12bhang wrote:
Is \(x > 0\)?

(1) \(|x + 3| = 4x - 3\)

(2) \(|x + 1| = 2x - 1\)


Now, I approached the question in the following manner:

Statement 1:
|x+3|>=0 always
So,

4x-3>=0
so X>=3/4

Sufficient

Statement 2

similarly 2X-1>=0
x>1/2
Sufficient

So: D each statement is enough.

Can you tell me whether I am missing something conceptually?
Or a case in which this approach might fail?

Will i be better served using the traditional long approach , solving for X and substituting to see if it satisfies the equation??


Thanks..

this is a wrong process. 3/4 or 1/2 never satisfies the two equations of statements.... use x = 3/4 0r 1/2 in those equations you will see these aren't the solutions.......
some good process already members publishes here, use them.........
thanks



Hi, Thanks for your insight.

I agree that the equation does not hold true at the given values. However, the question does not need us to find the actual values.

merely proving that the value of x>0 is enough. This will be proved, as the LHS in both statements are in the modulus and will return values that are greater than or equal to zero.
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Re: Is x > 0?  [#permalink]

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New post 26 Apr 2014, 11:56
Shortcut LHS, RHS for this one anyone?

Cheers!
J :)
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Re: Is x > 0?  [#permalink]

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New post 19 May 2014, 11:32
Bunuel wrote:
jlgdr wrote:
Shortcut LHS, RHS for this one anyone?

Cheers!
J :)


Is \(x > 0\)?

(1) \(|x + 3| = 4x - 3\) --> LHS is an absolute value, which is always non-negative (\(|some \ expression|\geq{0}\)), so RHS must also be non-negative --> \(4x-3\geq{0}\) --> \(x\geq{\frac{3}{4}}\), hence \(x>0\). Sufficient.

(2) \(|x + 1| = 2x - 1\). The smae here: LHS is an absolute value, which is always non-negative (\(|some \ expression|\geq{0}\)), so RHS must also be non-negative --> \(2x-1\geq{0}\) --> \(x\geq{\frac{1}{2}}\), hence \(x>0\). Sufficient.

Answer: D. (You can see that you don't even need to find exact value(s) of x to answer the question.)

Similar question to practice: is-x-0-1-x-3-4x-3-2-x-3-2x-127978.html


Is it because you have 2x - 1 and therefore 2x>=1, x>=1/2?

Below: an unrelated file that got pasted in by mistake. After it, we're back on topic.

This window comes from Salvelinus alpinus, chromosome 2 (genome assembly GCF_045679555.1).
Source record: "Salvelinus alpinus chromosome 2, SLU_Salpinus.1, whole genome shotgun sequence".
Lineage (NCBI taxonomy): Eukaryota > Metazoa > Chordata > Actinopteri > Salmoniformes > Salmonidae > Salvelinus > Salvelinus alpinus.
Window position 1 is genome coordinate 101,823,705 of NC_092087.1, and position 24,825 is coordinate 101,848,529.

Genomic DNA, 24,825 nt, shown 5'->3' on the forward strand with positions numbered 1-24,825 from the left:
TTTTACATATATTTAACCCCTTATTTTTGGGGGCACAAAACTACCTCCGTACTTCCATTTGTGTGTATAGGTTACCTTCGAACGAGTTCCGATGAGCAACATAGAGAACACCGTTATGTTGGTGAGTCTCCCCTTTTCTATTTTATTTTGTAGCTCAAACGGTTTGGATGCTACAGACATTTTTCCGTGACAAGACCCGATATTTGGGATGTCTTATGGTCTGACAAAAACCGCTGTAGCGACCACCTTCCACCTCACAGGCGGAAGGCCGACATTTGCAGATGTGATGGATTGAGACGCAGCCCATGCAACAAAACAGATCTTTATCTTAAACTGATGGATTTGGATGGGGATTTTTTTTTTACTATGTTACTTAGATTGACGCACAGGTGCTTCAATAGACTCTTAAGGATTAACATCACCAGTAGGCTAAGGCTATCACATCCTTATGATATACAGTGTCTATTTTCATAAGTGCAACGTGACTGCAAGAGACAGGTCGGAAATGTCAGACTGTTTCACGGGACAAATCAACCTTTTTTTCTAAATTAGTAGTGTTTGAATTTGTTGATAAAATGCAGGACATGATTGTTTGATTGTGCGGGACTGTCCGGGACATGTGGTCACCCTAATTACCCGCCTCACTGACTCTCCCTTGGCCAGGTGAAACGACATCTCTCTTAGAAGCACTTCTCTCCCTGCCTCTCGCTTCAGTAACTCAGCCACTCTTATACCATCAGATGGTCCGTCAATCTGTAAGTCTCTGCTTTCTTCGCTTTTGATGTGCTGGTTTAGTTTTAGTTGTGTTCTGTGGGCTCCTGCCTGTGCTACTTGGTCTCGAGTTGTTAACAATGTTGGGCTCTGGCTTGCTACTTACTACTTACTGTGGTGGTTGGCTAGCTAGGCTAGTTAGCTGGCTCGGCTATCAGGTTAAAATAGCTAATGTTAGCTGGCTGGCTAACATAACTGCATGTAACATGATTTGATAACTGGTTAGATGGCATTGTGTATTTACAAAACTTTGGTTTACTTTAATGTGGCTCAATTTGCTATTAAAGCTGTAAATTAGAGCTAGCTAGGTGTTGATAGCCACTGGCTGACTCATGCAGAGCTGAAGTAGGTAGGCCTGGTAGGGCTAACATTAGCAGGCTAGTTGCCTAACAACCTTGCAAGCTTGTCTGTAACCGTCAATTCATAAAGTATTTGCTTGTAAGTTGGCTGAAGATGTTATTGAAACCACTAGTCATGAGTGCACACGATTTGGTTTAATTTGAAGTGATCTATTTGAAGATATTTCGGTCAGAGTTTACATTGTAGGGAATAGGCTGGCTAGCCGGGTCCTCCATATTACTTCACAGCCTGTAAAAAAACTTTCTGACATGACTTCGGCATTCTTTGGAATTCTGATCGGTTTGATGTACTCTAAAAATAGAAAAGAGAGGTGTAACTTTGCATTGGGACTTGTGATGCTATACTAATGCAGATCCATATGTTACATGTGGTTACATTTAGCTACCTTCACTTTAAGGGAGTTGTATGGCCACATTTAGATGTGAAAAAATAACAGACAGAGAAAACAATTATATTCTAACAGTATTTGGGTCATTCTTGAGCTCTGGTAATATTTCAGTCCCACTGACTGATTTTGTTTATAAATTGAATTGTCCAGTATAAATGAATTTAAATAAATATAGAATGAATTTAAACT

What if you had 2x + 1? Will it still work? Don't thimk so right? We would need to analyze both scenarios

Please advice
Cheers!
J :)
Math Expert
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Joined: 02 Sep 2009
Posts: 51218
Re: Is x > 0?  [#permalink]

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New post 20 May 2014, 00:34
1
jlgdr wrote:
Bunuel wrote:
jlgdr wrote:
Shortcut LHS, RHS for this one anyone?

Cheers!
J :)


Is \(x > 0\)?

(1) \(|x + 3| = 4x - 3\) --> LHS is an absolute value, which is always non-negative (\(|some \ expression|\geq{0}\)), so RHS must also be non-negative --> \(4x-3\geq{0}\) --> \(x\geq{\frac{3}{4}}\), hence \(x>0\). Sufficient.

(2) \(|x + 1| = 2x - 1\). The smae here: LHS is an absolute value, which is always non-negative (\(|some \ expression|\geq{0}\)), so RHS must also be non-negative --> \(2x-1\geq{0}\) --> \(x\geq{\frac{1}{2}}\), hence \(x>0\). Sufficient.

Answer: D. (You can see that you don't even need to find exact value(s) of x to answer the question.)

Similar question to practice: is-x-0-1-x-3-4x-3-2-x-3-2x-127978.html


Is it because you have 2x - 1 and therefore 2x>=1, x>=1/2?

What if you had 2x + 1? Will it still work? Don't thimk so right? We would need to analyze both scenarios

Please advice
Cheers!
J :)


We could still solve \(|x + 1| = 2x + 1\) with this approach to get x. LHS is an absolute value, which is always non-negative, so RHS must also be non-negative --> \(2x+1\geq{0}\) --> \(x\geq{-\frac{1}{2}}\). For, \(x\geq{-\frac{1}{2}}\), \(x+1>0\), hence \(|x + 1| = x + 1\) --> \(x + 1 = 2x + 1\) --> \(x=0\).

But if it were \(|x - 1| = 2x + 1\), then getting \(x\geq{-\frac{1}{2}}\) from LHS, wouldn't be useful to determine whether \(|x - 1| = x - 1\) or \(|x - 1| = -(x - 1)\) because \(x-1\) could be positive as well as negative for different x'es which are more than or equal to -1/2. Therefore we should use usual method of solving for \(|x - 1| = 2x + 1\), not RHS/LHS.

So, this method is not universal and can be applied only when non-modulus part defines x in such way that helps to get the sign of absolute value expression on the other side.

Does this make sense?
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Collection of Questions:
PS: 1. Tough and Tricky questions; 2. Hard questions; 3. Hard questions part 2; 4. Standard deviation; 5. Tough Problem Solving Questions With Solutions; 6. Probability and Combinations Questions With Solutions; 7 Tough and tricky exponents and roots questions; 8 12 Easy Pieces (or not?); 9 Bakers' Dozen; 10 Algebra set. ,11 Mixed Questions, 12 Fresh Meat